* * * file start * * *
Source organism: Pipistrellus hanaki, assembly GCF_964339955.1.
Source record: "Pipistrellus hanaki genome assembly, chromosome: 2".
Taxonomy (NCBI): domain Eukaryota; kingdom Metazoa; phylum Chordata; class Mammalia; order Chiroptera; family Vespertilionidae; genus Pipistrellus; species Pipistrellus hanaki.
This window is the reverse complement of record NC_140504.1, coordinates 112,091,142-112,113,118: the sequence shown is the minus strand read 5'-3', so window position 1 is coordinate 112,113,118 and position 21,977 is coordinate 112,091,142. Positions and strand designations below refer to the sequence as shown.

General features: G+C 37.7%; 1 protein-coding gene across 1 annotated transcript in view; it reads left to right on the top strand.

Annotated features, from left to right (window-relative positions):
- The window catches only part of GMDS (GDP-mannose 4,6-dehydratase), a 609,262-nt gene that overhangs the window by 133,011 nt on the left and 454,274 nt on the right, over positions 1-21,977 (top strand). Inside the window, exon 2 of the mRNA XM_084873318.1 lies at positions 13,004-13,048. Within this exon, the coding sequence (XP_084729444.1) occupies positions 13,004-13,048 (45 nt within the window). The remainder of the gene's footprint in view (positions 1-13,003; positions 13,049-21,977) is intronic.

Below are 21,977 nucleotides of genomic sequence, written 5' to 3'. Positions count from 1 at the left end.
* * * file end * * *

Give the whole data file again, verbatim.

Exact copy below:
Source organism: Pipistrellus hanaki, assembly GCF_964339955.1.
Source record: "Pipistrellus hanaki genome assembly, chromosome: 2".
Taxonomy (NCBI): domain Eukaryota; kingdom Metazoa; phylum Chordata; class Mammalia; order Chiroptera; family Vespertilionidae; genus Pipistrellus; species Pipistrellus hanaki.
This window is the reverse complement of record NC_140504.1, coordinates 112,091,142-112,113,118: the sequence shown is the minus strand read 5'-3', so window position 1 is coordinate 112,113,118 and position 21,977 is coordinate 112,091,142. Positions and strand designations below refer to the sequence as shown.

General features: G+C 37.7%; 1 protein-coding gene across 1 annotated transcript in view; it reads left to right on the top strand.

Annotated features, from left to right (window-relative positions):
- The window catches only part of GMDS (GDP-mannose 4,6-dehydratase), a 609,262-nt gene that overhangs the window by 133,011 nt on the left and 454,274 nt on the right, over positions 1-21,977 (top strand). Inside the window, exon 2 of the mRNA XM_084873318.1 lies at positions 13,004-13,048. Within this exon, the coding sequence (XP_084729444.1) occupies positions 13,004-13,048 (45 nt within the window). The remainder of the gene's footprint in view (positions 1-13,003; positions 13,049-21,977) is intronic.

Below are 21,977 nucleotides of genomic sequence, written 5' to 3'. Positions count from 1 at the left end.